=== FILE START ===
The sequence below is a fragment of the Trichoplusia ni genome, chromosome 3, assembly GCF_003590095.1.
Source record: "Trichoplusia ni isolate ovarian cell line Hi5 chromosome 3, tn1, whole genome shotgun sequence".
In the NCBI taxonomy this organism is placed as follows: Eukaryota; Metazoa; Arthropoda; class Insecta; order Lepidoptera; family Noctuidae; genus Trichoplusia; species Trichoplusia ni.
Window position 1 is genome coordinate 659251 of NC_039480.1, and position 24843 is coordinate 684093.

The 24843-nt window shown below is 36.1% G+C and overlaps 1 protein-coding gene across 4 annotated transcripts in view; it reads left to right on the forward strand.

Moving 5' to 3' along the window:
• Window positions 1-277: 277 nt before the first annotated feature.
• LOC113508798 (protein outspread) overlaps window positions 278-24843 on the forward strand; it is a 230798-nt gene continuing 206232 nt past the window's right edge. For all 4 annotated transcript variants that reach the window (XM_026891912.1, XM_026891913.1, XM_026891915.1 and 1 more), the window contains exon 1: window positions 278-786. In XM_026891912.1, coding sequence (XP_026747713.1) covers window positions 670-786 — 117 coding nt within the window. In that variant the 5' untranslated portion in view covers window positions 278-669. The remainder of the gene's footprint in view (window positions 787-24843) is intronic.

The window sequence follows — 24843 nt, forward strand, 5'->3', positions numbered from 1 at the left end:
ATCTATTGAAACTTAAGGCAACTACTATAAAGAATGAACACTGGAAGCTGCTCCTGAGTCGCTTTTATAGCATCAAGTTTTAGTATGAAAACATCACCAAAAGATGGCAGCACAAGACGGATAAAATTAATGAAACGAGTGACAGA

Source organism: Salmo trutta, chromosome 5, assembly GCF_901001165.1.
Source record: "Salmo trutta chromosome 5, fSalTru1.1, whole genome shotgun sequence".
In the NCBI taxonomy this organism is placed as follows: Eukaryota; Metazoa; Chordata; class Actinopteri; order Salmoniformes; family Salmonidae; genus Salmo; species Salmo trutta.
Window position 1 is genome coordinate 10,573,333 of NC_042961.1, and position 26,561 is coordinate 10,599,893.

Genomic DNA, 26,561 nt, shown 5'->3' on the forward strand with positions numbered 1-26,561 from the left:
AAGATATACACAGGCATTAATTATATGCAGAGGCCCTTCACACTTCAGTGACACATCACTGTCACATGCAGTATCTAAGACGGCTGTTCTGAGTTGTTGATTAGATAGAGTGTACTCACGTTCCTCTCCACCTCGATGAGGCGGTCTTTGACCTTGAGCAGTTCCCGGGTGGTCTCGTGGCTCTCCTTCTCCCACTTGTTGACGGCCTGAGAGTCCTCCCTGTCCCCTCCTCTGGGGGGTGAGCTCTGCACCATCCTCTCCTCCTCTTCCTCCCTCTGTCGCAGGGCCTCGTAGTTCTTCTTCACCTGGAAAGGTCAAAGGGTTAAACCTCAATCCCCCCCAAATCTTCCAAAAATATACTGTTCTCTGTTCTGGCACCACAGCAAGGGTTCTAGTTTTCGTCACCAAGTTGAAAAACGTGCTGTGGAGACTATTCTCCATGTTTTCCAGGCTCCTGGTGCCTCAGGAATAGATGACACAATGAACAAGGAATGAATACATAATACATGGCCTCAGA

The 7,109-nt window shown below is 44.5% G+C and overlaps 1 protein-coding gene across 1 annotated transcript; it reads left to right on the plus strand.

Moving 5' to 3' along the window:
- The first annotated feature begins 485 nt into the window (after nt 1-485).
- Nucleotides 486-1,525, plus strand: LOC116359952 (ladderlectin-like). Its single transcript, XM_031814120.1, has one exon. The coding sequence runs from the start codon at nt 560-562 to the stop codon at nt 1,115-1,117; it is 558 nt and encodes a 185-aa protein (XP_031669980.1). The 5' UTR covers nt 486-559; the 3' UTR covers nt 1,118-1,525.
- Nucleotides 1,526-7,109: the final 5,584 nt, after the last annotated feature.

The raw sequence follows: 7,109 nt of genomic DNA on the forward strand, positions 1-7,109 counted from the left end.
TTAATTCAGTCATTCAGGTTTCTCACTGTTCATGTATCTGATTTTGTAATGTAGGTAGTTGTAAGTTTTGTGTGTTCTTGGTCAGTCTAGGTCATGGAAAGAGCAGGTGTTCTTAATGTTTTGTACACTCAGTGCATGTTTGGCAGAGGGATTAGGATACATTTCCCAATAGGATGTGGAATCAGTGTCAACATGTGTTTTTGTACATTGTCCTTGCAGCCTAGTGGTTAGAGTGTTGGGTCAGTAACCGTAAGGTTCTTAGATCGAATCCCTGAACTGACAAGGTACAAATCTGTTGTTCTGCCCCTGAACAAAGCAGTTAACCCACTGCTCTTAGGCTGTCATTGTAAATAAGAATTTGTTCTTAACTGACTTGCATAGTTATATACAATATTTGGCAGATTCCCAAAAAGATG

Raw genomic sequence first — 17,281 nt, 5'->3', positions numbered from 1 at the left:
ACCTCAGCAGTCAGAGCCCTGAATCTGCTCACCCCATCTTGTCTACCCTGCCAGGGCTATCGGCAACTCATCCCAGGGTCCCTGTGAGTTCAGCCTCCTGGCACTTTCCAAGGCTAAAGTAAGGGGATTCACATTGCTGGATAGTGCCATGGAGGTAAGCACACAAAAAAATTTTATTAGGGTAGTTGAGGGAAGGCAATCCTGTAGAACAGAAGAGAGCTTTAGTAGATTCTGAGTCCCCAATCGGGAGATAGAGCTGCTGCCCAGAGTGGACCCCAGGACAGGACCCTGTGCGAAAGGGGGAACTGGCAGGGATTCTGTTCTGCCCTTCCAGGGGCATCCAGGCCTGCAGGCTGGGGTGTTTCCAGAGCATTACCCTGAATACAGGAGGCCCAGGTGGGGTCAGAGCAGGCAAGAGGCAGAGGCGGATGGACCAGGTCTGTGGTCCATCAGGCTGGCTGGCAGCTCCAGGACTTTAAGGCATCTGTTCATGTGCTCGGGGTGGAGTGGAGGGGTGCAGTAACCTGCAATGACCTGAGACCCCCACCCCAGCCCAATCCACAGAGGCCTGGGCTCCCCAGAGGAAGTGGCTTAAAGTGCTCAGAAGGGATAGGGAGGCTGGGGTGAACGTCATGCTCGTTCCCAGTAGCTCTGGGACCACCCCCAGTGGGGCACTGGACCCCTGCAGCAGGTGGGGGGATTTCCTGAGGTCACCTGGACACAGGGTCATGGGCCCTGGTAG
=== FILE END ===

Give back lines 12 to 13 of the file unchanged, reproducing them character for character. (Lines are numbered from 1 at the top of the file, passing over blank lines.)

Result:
Source record: "Salmo trutta chromosome 5, fSalTru1.1, whole genome shotgun sequence".
In the NCBI taxonomy this organism is placed as follows: Eukaryota; Metazoa; Chordata; class Actinopteri; order Salmoniformes; family Salmonidae; genus Salmo; species Salmo trutta.